Obama Leaves Key Spot Vacant Amid New Fed Nominations
By Donna Borak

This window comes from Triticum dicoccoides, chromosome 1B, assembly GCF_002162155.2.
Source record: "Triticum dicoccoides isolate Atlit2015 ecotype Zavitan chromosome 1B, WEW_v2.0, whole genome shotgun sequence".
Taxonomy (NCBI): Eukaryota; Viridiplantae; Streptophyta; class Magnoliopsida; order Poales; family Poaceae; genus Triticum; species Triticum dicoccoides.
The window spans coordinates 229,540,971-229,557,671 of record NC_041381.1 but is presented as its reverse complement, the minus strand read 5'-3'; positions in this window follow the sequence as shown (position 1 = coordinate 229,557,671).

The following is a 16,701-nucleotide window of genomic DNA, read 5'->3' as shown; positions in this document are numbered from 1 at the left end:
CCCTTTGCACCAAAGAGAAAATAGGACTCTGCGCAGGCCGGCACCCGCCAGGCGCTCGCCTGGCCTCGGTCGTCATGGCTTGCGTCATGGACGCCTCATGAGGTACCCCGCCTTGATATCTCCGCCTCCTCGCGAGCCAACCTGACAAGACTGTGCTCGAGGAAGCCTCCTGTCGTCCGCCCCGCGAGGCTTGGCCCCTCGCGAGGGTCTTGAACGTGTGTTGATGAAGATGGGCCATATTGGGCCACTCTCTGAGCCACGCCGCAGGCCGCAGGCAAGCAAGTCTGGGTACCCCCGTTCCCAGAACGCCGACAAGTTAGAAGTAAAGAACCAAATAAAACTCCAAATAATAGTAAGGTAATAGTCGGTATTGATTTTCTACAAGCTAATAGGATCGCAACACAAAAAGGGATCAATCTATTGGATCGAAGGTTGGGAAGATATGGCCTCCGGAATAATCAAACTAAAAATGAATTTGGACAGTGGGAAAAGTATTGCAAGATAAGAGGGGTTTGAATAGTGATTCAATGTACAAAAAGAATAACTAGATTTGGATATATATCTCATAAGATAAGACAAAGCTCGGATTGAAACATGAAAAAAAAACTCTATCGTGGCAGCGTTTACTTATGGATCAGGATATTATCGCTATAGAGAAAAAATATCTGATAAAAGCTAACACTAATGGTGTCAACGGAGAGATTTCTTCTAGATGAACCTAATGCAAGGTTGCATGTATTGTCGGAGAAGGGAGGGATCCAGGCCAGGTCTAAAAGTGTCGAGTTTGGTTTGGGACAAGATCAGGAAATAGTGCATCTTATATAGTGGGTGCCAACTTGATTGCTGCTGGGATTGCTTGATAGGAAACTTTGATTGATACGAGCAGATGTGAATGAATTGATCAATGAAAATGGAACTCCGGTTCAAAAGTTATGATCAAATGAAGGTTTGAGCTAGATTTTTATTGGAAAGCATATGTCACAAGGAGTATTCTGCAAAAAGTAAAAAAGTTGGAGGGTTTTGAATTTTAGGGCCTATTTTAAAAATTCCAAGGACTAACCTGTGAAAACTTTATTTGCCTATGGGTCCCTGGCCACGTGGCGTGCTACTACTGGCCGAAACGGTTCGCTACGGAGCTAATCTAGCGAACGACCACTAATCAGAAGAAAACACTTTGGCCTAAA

President Obama announced three nominations to the Federal Reserve Board on Friday, but left a critical spot unfilled: a second vice chair in charge of bank supervision. The nominations of Stanley Fischer, former governor of the Bank of Israel, Lael Brainard, the U.S. Treasury Department’s past undersecretary for international affairs, and current Fed Gov. Jerome Powell are set to keep the board at seven members if they are quickly confirmed by the Senate. But none of the three nominees were named to the role of vice chair of supervision, a new position created under the Dodd-Frank Act. Since the passage of the regulatory reform law in 2010, the position has remained vacant, with Fed Gov. Daniel Tarullo acting unofficially in the role. Karen Shaw Petrou, a managing partner at Federal Financial Analytics Inc., said Fischer and Brainard would bring a critical perspective, while making it a more internationally-focused Fed board. In the coming year, U.S. regulators will have to work with foreign finance ministers and central bankers to iron out rules tied to global resolution, leverage and laws that will apply to foreign banks operating in the U.S., among others. “That’s been missing partly because of the crisis just forced a lot of focus on U.S. rules and then Dodd-Frank obviously is U.S. specific,” said Petrou. “The more we build out the U.S. framework, the more at odds it is with the global one in key markets like the European Union, and I think this is a critical piece of new business the Fed has to address, which is how international finance is going to be going forward.”